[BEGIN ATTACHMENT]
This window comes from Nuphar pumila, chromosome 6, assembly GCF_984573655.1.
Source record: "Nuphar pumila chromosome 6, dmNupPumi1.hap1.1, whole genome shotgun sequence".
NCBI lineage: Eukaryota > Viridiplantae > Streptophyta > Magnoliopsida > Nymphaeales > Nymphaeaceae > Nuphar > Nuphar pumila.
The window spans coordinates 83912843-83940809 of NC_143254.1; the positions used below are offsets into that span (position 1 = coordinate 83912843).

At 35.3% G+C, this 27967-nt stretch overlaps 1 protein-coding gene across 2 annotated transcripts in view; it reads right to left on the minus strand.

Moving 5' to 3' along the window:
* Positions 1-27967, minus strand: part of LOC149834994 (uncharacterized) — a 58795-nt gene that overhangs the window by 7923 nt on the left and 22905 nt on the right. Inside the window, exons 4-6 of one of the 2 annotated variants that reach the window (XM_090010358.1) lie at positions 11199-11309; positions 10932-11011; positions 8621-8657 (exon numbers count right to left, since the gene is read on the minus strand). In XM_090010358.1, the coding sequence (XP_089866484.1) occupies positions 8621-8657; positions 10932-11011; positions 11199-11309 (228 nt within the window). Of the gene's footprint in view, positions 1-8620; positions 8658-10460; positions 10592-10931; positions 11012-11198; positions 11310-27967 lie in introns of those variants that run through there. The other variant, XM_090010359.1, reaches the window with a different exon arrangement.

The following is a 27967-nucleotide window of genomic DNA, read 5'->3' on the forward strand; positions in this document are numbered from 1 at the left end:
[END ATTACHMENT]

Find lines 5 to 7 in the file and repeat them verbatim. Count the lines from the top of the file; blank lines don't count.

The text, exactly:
At 35.3% G+C, this 27967-nt stretch overlaps 1 protein-coding gene across 2 annotated transcripts in view; it reads right to left on the minus strand.

Moving 5' to 3' along the window:
* Positions 1-27967, minus strand: part of LOC149834994 (uncharacterized) — a 58795-nt gene that overhangs the window by 7923 nt on the left and 22905 nt on the right. Inside the window, exons 4-6 of one of the 2 annotated variants that reach the window (XM_090010358.1) lie at positions 11199-11309; positions 10932-11011; positions 8621-8657 (exon numbers count right to left, since the gene is read on the minus strand). In XM_090010358.1, the coding sequence (XP_089866484.1) occupies positions 8621-8657; positions 10932-11011; positions 11199-11309 (228 nt within the window). Of the gene's footprint in view, positions 1-8620; positions 8658-10460; positions 10592-10931; positions 11012-11198; positions 11310-27967 lie in introns of those variants that run through there. The other variant, XM_090010359.1, reaches the window with a different exon arrangement.